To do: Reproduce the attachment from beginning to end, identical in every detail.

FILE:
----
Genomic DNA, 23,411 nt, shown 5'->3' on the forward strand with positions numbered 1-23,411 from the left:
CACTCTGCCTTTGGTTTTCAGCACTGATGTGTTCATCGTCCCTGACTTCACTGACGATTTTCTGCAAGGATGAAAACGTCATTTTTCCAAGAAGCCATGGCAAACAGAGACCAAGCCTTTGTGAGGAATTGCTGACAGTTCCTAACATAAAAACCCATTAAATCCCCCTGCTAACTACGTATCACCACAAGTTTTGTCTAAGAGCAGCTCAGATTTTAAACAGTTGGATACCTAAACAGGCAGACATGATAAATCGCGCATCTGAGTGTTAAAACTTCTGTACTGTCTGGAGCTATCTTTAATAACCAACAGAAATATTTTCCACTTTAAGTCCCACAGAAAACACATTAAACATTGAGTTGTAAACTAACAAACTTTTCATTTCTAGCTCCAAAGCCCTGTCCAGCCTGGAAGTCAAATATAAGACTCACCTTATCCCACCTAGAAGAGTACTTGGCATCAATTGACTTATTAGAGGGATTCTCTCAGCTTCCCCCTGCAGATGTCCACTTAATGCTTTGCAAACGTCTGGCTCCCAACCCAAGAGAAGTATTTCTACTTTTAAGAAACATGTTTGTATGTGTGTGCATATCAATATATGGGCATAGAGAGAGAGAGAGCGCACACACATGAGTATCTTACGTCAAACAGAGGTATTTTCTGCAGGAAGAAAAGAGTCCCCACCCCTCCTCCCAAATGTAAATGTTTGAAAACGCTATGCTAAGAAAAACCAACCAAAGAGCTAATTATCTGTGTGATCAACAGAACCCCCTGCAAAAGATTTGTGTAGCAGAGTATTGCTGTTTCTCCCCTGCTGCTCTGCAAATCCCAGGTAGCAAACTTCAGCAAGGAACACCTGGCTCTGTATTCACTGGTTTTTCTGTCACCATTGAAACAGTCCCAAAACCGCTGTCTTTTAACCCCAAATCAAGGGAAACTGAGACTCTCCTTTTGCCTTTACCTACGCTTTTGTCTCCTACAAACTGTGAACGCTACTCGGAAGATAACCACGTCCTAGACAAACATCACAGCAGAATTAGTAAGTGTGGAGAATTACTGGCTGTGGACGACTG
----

Genomic DNA, 23,411 nt, shown 5'->3' on the forward strand with positions numbered 1-23,411 from the left:
CACTCTGCCTTTGGTTTTCAGCACTGATGTGTTCATCGTCCCTGACTTCACTGACGATTTTCTGCAAGGATGAAAACGTCATTTTTCCAAGAAGCCATGGCAAACAGAGACCAAGCCTTTGTGAGGAATTGCTGACAGTTCCTAACATAAAAACCCATTAAATCCCCCTGCTAACTACGTATCACCACAAGTTTTGTCTAAGAGCAGCTCAGATTTTAAACAGTTGGATACCTAAACAGGCAGACATGATAAATCGCGCATCTGAGTGTTAAAACTTCTGTACTGTCTGGAGCTATCTTTAATAACCAACAGAAATATTTTCCACTTTAAGTCCCACAGAAAACACATTAAACATTGAGTTGTAAACTAACAAACTTTTCATTTCTAGCTCCAAAGCCCTGTCCAGCCTGGAAGTCAAATATAAGACTCACCTTATCCCACCTAGAAGAGTACTTGGCATCAATTGACTTATTAGAGGGATTCTCTCAGCTTCCCCCTGCAGATGTCCACTTAATGCTTTGCAAACGTCTGGCTCCCAACCCAAGAGAAGTATTTCTACTTTTAAGAAACATGTTTGTATGTGTGTGCATATCAATATATGGGCATAGAGAGAGAGAGAGCGCACACACATGAGTATCTTACGTCAAACAGAGGTATTTTCTGCAGGAAGAAAAGAGTCCCCACCCCTCCTCCCAAATGTAAATGTTTGAAAACGCTATGCTAAGAAAAACCAACCAAAGAGCTAATTATCTGTGTGATCAACAGAACCCCCTGCAAAAGATTTGTGTAGCAGAGTATTGCTGTTTCTCCCCTGCTGCTCTGCAAATCCCAGGTAGCAAACTTCAGCAAGGAACACCTGGCTCTGTATTCACTGGTTTTTCTGTCACCATTGAAACAGTCCCAAAACCGCTGTCTTTTAACCCCAAATCAAGGGAAACTGAGACTCTCCTTTTGCCTTTACCTACGCTTTTGTCTCCTACAAACTGTGAACGCTACTCGGAAGATAACCACGTCCTAGACAAACATCACAGCAGAATTAGTAAGTGTGGAGAATTACTGGCTGTGGACGACTG